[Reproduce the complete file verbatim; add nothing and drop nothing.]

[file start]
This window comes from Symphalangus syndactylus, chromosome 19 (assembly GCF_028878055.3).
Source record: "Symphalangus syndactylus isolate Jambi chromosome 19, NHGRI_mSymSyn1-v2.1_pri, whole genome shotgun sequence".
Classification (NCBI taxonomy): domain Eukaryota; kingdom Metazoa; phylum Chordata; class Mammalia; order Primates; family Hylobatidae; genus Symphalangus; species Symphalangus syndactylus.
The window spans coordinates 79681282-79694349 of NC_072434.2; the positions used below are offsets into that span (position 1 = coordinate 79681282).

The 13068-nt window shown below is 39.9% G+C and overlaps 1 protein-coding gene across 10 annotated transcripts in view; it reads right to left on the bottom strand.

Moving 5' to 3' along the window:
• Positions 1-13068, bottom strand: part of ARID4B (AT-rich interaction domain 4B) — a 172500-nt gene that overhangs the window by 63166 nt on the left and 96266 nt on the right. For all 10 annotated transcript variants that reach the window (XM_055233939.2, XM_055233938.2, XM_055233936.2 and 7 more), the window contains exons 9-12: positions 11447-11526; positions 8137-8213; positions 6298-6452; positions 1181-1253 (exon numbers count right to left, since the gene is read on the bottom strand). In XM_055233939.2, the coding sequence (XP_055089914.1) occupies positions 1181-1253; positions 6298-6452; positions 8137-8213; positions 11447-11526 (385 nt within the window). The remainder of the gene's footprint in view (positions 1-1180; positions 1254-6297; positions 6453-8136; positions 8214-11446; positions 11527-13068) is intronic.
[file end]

This window comes from Symphalangus syndactylus, chromosome 19 (assembly GCF_028878055.3).
Source record: "Symphalangus syndactylus isolate Jambi chromosome 19, NHGRI_mSymSyn1-v2.1_pri, whole genome shotgun sequence".
Classification (NCBI taxonomy): domain Eukaryota; kingdom Metazoa; phylum Chordata; class Mammalia; order Primates; family Hylobatidae; genus Symphalangus; species Symphalangus syndactylus.
The window spans coordinates 79681282-79694349 of NC_072434.2; the positions used below are offsets into that span (position 1 = coordinate 79681282).

The 13068-nt window shown below is 39.9% G+C and overlaps 1 protein-coding gene across 10 annotated transcripts in view; it reads right to left on the bottom strand.

Moving 5' to 3' along the window:
• Positions 1-13068, bottom strand: part of ARID4B (AT-rich interaction domain 4B) — a 172500-nt gene that overhangs the window by 63166 nt on the left and 96266 nt on the right. For all 10 annotated transcript variants that reach the window (XM_055233939.2, XM_055233938.2, XM_055233936.2 and 7 more), the window contains exons 9-12: positions 11447-11526; positions 8137-8213; positions 6298-6452; positions 1181-1253 (exon numbers count right to left, since the gene is read on the bottom strand). In XM_055233939.2, the coding sequence (XP_055089914.1) occupies positions 1181-1253; positions 6298-6452; positions 8137-8213; positions 11447-11526 (385 nt within the window). The remainder of the gene's footprint in view (positions 1-1180; positions 1254-6297; positions 6453-8136; positions 8214-11446; positions 11527-13068) is intronic.